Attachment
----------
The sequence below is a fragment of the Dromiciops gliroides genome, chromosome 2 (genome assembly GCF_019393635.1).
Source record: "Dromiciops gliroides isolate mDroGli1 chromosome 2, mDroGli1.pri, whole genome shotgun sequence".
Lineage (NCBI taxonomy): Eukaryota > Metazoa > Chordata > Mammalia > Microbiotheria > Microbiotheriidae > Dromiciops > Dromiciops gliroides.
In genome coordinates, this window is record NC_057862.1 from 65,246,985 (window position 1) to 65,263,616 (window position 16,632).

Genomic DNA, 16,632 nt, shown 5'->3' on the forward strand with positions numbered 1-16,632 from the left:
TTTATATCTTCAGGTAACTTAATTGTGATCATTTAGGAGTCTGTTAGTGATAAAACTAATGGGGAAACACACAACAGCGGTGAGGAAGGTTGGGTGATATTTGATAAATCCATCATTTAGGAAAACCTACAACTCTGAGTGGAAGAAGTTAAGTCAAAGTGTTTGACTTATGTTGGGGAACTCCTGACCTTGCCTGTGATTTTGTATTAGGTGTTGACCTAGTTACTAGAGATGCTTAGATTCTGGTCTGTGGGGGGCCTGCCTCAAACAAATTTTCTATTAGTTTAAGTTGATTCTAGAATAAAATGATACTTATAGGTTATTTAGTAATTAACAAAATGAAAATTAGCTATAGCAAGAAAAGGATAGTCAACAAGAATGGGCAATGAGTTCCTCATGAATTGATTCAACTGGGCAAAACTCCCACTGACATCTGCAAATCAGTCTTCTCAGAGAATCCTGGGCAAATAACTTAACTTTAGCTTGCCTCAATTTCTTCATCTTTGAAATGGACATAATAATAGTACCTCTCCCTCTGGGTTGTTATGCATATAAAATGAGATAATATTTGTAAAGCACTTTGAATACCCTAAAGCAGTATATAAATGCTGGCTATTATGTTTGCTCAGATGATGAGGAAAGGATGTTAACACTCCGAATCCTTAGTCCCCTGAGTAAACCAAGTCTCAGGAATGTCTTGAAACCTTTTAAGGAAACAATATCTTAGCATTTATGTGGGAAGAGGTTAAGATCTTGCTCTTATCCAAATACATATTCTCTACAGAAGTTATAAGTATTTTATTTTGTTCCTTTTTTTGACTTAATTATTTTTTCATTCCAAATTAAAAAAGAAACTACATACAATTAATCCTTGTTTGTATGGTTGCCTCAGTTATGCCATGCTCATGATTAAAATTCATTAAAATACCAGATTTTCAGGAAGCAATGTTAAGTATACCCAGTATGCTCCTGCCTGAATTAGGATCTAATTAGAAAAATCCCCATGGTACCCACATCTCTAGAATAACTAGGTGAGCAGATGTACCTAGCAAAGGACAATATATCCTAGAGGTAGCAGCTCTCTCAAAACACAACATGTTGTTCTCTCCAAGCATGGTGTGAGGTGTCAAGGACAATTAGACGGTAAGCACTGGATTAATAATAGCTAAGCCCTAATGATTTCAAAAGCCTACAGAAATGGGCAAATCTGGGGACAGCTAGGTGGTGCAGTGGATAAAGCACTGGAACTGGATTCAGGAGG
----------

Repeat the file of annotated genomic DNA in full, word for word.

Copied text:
The sequence below is a fragment of the Dromiciops gliroides genome, chromosome 2 (genome assembly GCF_019393635.1).
Source record: "Dromiciops gliroides isolate mDroGli1 chromosome 2, mDroGli1.pri, whole genome shotgun sequence".
Lineage (NCBI taxonomy): Eukaryota > Metazoa > Chordata > Mammalia > Microbiotheria > Microbiotheriidae > Dromiciops > Dromiciops gliroides.
In genome coordinates, this window is record NC_057862.1 from 65,246,985 (window position 1) to 65,263,616 (window position 16,632).

Genomic DNA, 16,632 nt, shown 5'->3' on the forward strand with positions numbered 1-16,632 from the left:
TTTATATCTTCAGGTAACTTAATTGTGATCATTTAGGAGTCTGTTAGTGATAAAACTAATGGGGAAACACACAACAGCGGTGAGGAAGGTTGGGTGATATTTGATAAATCCATCATTTAGGAAAACCTACAACTCTGAGTGGAAGAAGTTAAGTCAAAGTGTTTGACTTATGTTGGGGAACTCCTGACCTTGCCTGTGATTTTGTATTAGGTGTTGACCTAGTTACTAGAGATGCTTAGATTCTGGTCTGTGGGGGGCCTGCCTCAAACAAATTTTCTATTAGTTTAAGTTGATTCTAGAATAAAATGATACTTATAGGTTATTTAGTAATTAACAAAATGAAAATTAGCTATAGCAAGAAAAGGATAGTCAACAAGAATGGGCAATGAGTTCCTCATGAATTGATTCAACTGGGCAAAACTCCCACTGACATCTGCAAATCAGTCTTCTCAGAGAATCCTGGGCAAATAACTTAACTTTAGCTTGCCTCAATTTCTTCATCTTTGAAATGGACATAATAATAGTACCTCTCCCTCTGGGTTGTTATGCATATAAAATGAGATAATATTTGTAAAGCACTTTGAATACCCTAAAGCAGTATATAAATGCTGGCTATTATGTTTGCTCAGATGATGAGGAAAGGATGTTAACACTCCGAATCCTTAGTCCCCTGAGTAAACCAAGTCTCAGGAATGTCTTGAAACCTTTTAAGGAAACAATATCTTAGCATTTATGTGGGAAGAGGTTAAGATCTTGCTCTTATCCAAATACATATTCTCTACAGAAGTTATAAGTATTTTATTTTGTTCCTTTTTTTGACTTAATTATTTTTTCATTCCAAATTAAAAAAGAAACTACATACAATTAATCCTTGTTTGTATGGTTGCCTCAGTTATGCCATGCTCATGATTAAAATTCATTAAAATACCAGATTTTCAGGAAGCAATGTTAAGTATACCCAGTATGCTCCTGCCTGAATTAGGATCTAATTAGAAAAATCCCCATGGTACCCACATCTCTAGAATAACTAGGTGAGCAGATGTACCTAGCAAAGGACAATATATCCTAGAGGTAGCAGCTCTCTCAAAACACAACATGTTGTTCTCTCCAAGCATGGTGTGAGGTGTCAAGGACAATTAGACGGTAAGCACTGGATTAATAATAGCTAAGCCCTAATGATTTCAAAAGCCTACAGAAATGGGCAAATCTGGGGACAGCTAGGTGGTGCAGTGGATAAAGCACTGGAACTGGATTCAGGAGG